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Institut Sophia Agrobiotech

UMR INRA - Univ. Nice Sophia Antipolis - Cnrs

Entomologia Generalis

16 May 2018

Entomologia Generalis
© Schweizerbart Science Publishers
Impact of imidacloprid and natural enemies on cereal aphids: Integration or ecosystem service disruption?


Abstract Wheat is a major crop and plays a significant role in food security in China. Cereal aphids Rhopalosiphum padi L. and Sitobion avenae Fab. are widespread worldwide and considered as serious pests in the winter wheat belt of North China. Natural enemies are well known for their ability to control aphid species in a wide range of cropping systems. Imidacloprid is one of the most widely used insecticides for the management of cereal aphids. Nevertheless, insecticides are harmful to the environment and disrupt the biological services. A full understanding on the effects of insecticides, natural enemies and their interactions on the cereal aphids in the complex agroecosystem is quite crucial. Field studies were conducted in the two consecutive seasons 2014/2015 and 2015/2016 to address this question using exclusion cage techniques. Our data demonstrated strong effects of natural enemies, application of pesticide as well as their interactions on the population densities and growth rates of cereal aphids (R. padi and S. avenae) in the wheat field. The instantaneous rate of population growth of R. padi and S. avenae strongly declined by the application of imidacloprid, nevertheless, the parasitism rate was also significantly affected. We conclude that imidacloprid insecticide is still effective in suppressing cereal aphid populations in winter wheat fields of North China throughout the growing season, however, the negative impact on the biological control services needs to be considered with caution.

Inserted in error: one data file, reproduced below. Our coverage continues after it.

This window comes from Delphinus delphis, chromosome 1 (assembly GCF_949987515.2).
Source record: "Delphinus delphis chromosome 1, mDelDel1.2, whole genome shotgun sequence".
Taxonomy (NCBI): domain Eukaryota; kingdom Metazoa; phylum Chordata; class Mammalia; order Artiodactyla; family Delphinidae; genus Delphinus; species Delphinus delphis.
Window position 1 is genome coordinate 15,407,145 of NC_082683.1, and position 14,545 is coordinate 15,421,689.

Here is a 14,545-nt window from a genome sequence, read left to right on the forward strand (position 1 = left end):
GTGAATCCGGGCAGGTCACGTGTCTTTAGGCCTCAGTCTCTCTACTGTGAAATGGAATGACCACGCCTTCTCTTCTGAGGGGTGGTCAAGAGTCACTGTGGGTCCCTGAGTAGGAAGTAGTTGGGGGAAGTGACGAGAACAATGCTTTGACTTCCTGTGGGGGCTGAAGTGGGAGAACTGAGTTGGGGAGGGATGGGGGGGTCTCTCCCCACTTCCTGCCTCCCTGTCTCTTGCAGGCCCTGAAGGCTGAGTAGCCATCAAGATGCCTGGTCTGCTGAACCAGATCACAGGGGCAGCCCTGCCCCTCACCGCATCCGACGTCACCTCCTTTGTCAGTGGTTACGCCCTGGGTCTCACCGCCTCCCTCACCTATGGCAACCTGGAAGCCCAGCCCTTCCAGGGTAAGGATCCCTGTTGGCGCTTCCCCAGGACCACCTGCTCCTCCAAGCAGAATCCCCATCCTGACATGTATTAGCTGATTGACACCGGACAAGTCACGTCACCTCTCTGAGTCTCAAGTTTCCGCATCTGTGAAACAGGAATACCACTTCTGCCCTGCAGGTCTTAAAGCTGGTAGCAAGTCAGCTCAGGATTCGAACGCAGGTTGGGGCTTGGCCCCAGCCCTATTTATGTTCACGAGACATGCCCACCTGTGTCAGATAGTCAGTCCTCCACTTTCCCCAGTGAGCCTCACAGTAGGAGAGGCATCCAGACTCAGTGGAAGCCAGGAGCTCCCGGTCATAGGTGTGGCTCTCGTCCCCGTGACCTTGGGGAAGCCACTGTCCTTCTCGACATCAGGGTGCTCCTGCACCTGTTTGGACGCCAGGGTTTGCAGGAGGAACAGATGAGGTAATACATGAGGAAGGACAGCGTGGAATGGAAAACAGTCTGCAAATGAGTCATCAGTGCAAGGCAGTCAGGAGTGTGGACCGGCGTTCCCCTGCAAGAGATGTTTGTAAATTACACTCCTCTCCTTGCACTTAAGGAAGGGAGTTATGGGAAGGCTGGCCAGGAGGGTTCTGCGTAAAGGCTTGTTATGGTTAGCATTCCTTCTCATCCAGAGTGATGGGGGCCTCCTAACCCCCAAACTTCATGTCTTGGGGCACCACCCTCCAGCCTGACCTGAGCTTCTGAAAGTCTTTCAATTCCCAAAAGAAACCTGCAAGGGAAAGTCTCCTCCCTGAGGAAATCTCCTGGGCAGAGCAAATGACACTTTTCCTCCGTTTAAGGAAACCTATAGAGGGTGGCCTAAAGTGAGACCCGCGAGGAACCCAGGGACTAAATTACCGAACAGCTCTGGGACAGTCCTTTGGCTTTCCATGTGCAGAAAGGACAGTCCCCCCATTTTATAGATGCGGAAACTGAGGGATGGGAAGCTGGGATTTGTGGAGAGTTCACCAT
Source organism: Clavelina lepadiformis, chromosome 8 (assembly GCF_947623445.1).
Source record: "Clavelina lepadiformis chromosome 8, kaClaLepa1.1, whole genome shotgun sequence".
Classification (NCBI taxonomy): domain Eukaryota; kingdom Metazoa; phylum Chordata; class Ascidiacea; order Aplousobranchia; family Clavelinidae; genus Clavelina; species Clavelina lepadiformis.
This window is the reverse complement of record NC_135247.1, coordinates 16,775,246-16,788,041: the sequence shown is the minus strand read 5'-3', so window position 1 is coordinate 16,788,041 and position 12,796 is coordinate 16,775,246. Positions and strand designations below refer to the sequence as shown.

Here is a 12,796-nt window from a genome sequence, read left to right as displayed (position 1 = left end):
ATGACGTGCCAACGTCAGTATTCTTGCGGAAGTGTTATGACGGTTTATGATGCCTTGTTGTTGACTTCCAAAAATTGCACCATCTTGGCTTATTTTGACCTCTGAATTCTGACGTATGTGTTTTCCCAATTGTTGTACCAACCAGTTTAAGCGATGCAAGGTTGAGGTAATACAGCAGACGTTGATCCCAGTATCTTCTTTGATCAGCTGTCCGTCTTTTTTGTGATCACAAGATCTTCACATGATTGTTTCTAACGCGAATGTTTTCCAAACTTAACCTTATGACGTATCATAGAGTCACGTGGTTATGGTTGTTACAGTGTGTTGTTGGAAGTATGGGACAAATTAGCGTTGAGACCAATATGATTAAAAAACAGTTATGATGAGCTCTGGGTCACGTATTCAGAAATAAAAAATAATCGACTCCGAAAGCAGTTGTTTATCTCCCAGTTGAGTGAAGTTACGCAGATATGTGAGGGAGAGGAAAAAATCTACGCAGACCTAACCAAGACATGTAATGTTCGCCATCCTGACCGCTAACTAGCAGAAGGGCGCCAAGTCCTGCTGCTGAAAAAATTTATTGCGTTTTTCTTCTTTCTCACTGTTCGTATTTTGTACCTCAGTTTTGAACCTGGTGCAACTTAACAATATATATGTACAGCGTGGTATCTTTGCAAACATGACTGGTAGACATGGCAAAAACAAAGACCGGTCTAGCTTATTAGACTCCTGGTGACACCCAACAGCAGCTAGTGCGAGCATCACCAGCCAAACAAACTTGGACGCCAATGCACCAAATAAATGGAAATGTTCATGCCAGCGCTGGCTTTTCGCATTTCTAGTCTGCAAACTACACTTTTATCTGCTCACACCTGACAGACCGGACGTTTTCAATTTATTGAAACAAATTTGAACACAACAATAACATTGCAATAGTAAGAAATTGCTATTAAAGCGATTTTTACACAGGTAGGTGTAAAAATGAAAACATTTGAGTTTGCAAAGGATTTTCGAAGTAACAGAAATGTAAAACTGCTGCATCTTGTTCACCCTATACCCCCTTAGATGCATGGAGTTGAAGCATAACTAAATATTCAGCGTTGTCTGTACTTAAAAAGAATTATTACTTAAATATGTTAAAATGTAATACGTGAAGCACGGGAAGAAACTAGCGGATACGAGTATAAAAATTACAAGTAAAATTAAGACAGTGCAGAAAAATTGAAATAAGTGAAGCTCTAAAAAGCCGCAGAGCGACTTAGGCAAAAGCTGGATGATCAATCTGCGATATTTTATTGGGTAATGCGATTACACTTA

wheat, cereal aphids, insecticide, side effects, biocontrol service

Mohammed, A.A.A.H., Desneux, N., Fan, Y., Han, P., Ali, A., Song, D., and Gao, X.-W. (2017). Impact of imidacloprid and natural enemies on cereal aphids: Integration or ecosystem service disruption? Entomologia Generalis 47–61. DOI: 10.1127/entomologia/2017/0471

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